The conferences are association of companies, resembling an ordinary cartel or trust, formed to control supply and prices and to limit entry into the trade. The Royal Commission of 1909 defined Shipping ring or conference as ‘a combination, more or less close of shipping companies formed for the purpose of regulating or restricting competition in the carrying trade on a given trade route or routes’. Shipping Conferences are formed only in a line trade and not in the tramp service, because the former is a more stable and regular organisation. Since the conferences are made for particular routes only, a shipping company may join many conferences on different routes. Likewise, the shipping companies may not join conference of a particular route and carry on independent business. The organisation of conferences varies. It may be completely formal or informal. A conference may have liners of various nationalities as its members and their purpose of alliance might differ from conference to conference.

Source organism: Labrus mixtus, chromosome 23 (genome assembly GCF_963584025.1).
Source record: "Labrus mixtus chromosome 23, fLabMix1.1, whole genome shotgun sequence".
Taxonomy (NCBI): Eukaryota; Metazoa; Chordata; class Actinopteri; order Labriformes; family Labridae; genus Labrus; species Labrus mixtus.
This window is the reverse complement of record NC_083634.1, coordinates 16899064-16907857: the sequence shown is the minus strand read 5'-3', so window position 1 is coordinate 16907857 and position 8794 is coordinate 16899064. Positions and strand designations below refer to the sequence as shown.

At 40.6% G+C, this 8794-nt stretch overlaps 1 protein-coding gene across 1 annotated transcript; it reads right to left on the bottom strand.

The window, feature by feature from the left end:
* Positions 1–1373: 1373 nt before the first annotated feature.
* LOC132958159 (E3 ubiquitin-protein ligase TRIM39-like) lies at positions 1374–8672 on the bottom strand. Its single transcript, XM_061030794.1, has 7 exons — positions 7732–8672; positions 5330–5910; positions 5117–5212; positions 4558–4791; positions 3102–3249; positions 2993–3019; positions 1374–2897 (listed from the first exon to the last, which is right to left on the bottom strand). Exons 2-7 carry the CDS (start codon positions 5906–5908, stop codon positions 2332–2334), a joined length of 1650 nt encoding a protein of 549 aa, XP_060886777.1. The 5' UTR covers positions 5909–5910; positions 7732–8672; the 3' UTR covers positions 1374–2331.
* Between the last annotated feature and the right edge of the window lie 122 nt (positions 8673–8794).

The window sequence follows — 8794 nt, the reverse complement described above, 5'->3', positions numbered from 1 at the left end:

To conclude that shipping conferences has two main objectives:
- To regulate competition between its members.
- To protect its members as a body against outside competition from tramps or non conference lines.
- Prevention of competition and protection of weaker lines: The organisation of conference regulates the competition among the liners by entering into agreements on subjects like fixation of rates, allocation of traffic and other sailing conditions. It curtails the unhealthy competition among the liners and protects the weaker liners, which otherwise would have been ousted in free competition.